Not all software is NUMA-aware and you might end up being limited to the performance of a 4-core Ryzen 5 processor with low clock speeds. Demanding games will definitely struggle.
    Similar problem albeit less pronounced with the Threadripper CPUs.
     
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  11. IamSpartacus

    IamSpartacus Well-Known Member

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    Ok I think I've settled on the 1950x for my CPU. Now onto GPU(s). I'm debating between getting a single 1080Ti (gaming about 5% of the time, mining the rest) or two 1070 Ti's where one is mining 24/7 and the other is mining part of the time.

    *I can't swing more than the $1,100 it would cost for the dual 1070 Ti's so that's my max GPU budget.
     
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  12. StammesOpfer

    StammesOpfer Active Member

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    Personally I'd go with the 1080ti it will run games better and you wont have to upgrade as soon and then when the next gen whatever comes out you can decide if you want to move that 1080ti down to a second slot and mine with it and play on a new card. 1070ti is more power efficient but that isn't your goal here I don't think. 1080ti is still more profitable (per card) even at lower efficiency. Though 2x 1070ti will produce more hash than a single 1080ti....

    So I guess that come down to your long term plan really. Is adding a second card down the road an option and/or keeping this long enough that games will require more horsepower than a single 1070ti will provide. If so 1080ti. If it is about maximizing mining profit now and good gaming performance now. Then 1070ti.

    Or the real deciding factor may be what you can get your hands on at a reasonable price.
     
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  13. IamSpartacus

    IamSpartacus Well-Known Member

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    If I'm being honest with myself I'm not going to want to add additional cards in the future because that will entail taking part my custom loop.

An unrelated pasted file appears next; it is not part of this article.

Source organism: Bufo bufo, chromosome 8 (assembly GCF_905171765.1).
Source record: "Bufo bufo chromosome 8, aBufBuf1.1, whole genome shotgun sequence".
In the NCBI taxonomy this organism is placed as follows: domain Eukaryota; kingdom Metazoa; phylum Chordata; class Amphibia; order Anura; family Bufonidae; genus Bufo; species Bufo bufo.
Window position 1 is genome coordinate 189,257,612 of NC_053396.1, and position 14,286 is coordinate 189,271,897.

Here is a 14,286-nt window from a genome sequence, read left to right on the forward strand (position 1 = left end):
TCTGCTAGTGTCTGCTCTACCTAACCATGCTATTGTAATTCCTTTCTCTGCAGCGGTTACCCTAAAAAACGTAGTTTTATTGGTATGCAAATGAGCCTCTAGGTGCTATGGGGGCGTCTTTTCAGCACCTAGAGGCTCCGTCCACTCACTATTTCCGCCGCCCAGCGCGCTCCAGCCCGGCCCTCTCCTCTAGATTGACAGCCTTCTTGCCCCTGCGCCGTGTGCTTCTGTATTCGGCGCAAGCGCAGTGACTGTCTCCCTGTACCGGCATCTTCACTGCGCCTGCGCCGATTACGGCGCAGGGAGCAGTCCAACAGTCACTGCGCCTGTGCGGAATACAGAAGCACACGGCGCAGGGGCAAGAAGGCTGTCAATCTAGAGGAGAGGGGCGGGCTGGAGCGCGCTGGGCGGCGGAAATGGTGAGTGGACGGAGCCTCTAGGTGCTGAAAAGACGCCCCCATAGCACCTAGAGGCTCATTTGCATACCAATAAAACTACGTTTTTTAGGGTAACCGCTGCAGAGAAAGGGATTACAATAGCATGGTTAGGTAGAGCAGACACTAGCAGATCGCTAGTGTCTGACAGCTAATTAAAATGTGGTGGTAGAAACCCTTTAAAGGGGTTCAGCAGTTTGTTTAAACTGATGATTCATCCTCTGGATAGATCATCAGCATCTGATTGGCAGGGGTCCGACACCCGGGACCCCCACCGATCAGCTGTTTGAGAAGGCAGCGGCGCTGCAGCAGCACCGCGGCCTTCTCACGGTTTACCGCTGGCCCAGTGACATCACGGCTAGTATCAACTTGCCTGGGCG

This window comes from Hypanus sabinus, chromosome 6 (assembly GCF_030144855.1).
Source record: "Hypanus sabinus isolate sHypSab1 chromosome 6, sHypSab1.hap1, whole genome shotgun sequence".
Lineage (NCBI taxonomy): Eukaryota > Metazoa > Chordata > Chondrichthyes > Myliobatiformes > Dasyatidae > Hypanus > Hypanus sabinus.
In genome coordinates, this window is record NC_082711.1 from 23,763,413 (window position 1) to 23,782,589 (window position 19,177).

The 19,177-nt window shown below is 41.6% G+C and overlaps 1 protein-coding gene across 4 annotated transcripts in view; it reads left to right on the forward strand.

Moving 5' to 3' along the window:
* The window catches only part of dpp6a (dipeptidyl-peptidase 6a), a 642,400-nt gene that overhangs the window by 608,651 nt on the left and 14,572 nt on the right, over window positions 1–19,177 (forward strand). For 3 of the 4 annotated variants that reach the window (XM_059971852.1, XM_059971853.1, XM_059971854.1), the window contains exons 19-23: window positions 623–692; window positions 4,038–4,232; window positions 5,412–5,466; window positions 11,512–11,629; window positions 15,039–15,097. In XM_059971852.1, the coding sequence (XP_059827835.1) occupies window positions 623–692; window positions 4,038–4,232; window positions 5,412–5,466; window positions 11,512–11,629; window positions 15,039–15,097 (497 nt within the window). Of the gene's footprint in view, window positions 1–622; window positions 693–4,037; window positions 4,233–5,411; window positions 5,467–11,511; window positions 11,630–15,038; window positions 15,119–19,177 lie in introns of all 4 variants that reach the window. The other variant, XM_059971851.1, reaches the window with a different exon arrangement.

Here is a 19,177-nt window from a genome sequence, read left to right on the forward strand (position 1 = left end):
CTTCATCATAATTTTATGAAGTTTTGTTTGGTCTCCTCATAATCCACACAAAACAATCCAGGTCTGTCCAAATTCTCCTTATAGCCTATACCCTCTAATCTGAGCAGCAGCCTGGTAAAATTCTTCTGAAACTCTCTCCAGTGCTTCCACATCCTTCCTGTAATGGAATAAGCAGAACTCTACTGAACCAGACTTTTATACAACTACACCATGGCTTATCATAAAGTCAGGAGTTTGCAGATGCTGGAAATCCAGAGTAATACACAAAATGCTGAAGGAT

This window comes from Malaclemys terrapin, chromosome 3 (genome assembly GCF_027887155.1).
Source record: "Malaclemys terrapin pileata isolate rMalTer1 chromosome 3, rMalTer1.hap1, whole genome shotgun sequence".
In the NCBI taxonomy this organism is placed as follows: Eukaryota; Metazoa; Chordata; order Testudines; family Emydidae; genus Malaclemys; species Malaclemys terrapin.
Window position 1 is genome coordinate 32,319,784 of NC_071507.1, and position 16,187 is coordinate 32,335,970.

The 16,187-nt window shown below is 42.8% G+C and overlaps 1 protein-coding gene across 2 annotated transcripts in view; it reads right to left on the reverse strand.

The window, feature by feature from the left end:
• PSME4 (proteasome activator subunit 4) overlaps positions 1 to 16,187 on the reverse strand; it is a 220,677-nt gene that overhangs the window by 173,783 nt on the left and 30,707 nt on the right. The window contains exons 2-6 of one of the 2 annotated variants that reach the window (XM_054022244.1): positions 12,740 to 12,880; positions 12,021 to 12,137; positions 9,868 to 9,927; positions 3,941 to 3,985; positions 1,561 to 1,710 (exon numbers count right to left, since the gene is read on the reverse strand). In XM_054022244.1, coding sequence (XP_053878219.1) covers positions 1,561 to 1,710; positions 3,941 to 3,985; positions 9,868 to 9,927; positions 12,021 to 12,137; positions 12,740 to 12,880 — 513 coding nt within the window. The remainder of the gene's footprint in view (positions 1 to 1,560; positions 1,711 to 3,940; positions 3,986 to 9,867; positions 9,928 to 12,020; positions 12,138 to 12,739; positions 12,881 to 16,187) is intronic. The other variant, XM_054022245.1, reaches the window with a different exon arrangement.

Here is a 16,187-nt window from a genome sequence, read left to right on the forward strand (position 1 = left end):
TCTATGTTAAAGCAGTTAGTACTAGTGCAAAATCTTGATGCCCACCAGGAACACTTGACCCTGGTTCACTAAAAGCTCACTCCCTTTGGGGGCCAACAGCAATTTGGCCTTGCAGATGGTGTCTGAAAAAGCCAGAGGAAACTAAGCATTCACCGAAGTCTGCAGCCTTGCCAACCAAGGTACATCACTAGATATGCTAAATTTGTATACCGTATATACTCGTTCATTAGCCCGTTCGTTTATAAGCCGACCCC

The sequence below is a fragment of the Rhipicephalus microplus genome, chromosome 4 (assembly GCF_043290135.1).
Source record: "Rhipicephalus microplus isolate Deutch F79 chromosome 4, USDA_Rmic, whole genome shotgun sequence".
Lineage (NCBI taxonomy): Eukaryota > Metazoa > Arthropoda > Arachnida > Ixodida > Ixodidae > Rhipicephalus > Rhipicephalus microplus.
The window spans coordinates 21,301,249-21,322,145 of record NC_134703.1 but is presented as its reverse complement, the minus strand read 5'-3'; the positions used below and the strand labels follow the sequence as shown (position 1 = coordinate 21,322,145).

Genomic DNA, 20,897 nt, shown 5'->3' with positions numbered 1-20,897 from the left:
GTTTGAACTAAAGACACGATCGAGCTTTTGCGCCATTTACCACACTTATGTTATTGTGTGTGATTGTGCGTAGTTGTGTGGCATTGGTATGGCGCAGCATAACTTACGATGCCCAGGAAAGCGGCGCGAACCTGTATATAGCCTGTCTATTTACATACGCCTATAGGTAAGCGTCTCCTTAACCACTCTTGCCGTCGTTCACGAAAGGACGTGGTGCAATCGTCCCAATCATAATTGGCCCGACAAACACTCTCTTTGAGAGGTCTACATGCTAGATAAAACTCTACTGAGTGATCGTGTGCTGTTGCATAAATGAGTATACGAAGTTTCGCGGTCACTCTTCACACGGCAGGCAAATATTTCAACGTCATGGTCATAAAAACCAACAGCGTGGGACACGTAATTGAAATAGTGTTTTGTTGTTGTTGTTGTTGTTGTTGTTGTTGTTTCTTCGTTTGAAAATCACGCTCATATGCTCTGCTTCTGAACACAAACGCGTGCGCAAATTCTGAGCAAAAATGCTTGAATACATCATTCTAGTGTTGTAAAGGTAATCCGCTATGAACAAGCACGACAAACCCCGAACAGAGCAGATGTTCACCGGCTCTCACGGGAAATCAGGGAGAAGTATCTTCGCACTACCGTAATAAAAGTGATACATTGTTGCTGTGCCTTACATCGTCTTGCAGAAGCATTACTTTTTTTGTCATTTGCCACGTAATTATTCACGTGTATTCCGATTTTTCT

So when I think about this being a one time build for the next few years...maybe it does make sense to stretch the budget for two 1080 Ti's. But then the question is, what's better for me:

    2x 1080 Ti's ($1800)
    3x 1070 Ti's ($1728)

    The cost is roughly the same when taking waterblock costs into account. A single 1070 Ti will probably suffice for my gaming needs.
     
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  14. StammesOpfer

    StammesOpfer Active Member

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    Hash rate would be very very similar at 2x 1080ti and 3x 1070ti. I would lean on the dual 1080ti in that case. Or crazy thought here but SLI is not best practice any more so matching cards may not be all that important. Why not one of each?
     
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  15. IamSpartacus

    IamSpartacus Well-Known Member

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    Correct I have no intention of using SLI. Two different cards is not the worst idea :).
     
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  16. IamSpartacus

    IamSpartacus Well-Known Member

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    The more I've been reading about how much more effective GPU's are than CPU's at mining, I'm wondering if I'd be better served getting a 3rd 1080Ti and a cheaper CPU (8600k/8700k) in place of a $1000 CPU.
     
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  17. StammesOpfer

    StammesOpfer Active Member

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    Well that depends on the reason you want a 1950x. Do your workstation needs take advantage of the 1950x? Would you notice a significant difference? From a mining perspective right now at least. Yes a 1080ti is blow a CPU out of the water on profitability right now. Like all things in the crypto world go that could change in the next 30 minutes.
     
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  18. Joel

    Joel Active Member

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    Sure. Anyone who watches Whattomine for more than a few days knows that what's most profitable is whatever coin is the flavor of the minute.

    OP, really it comes down to what your actual workloads are. If the biggest use aside from mining is gaming, I'd recommend what I own: 2x 2667v2s.
    • Lots of cores but it still turbos to 4GHz.
    • DDR3 memory so you can get to 128GB for less than 4 figures.
    • Can earn its keep mining ~700h/s per proc @ 300w on cryptonight.
    • More amazeballs stuff to make your mouth water. Just buy it already! :)
     
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  19. IamSpartacus

    IamSpartacus Well-Known Member

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    If I'm being real honest with myself I don't have high CPU needs for this workstation. I'm building a serious overkill custom watercooled PC in a nice CaseLabs SMA8 case. This is half because I need a new PC and half for hobby/fun. Trying to recoup some of the cost over time from mining is really just secondary. I had wanted a nice CPU because I figured I could mine with it when I'm not using but also use the cores for VMs. But then again that's what my Xeon-D cluster is for.

    I'm starting to think a more energy efficient gaming CPU is my better interest. One that I can have fun OCing as well.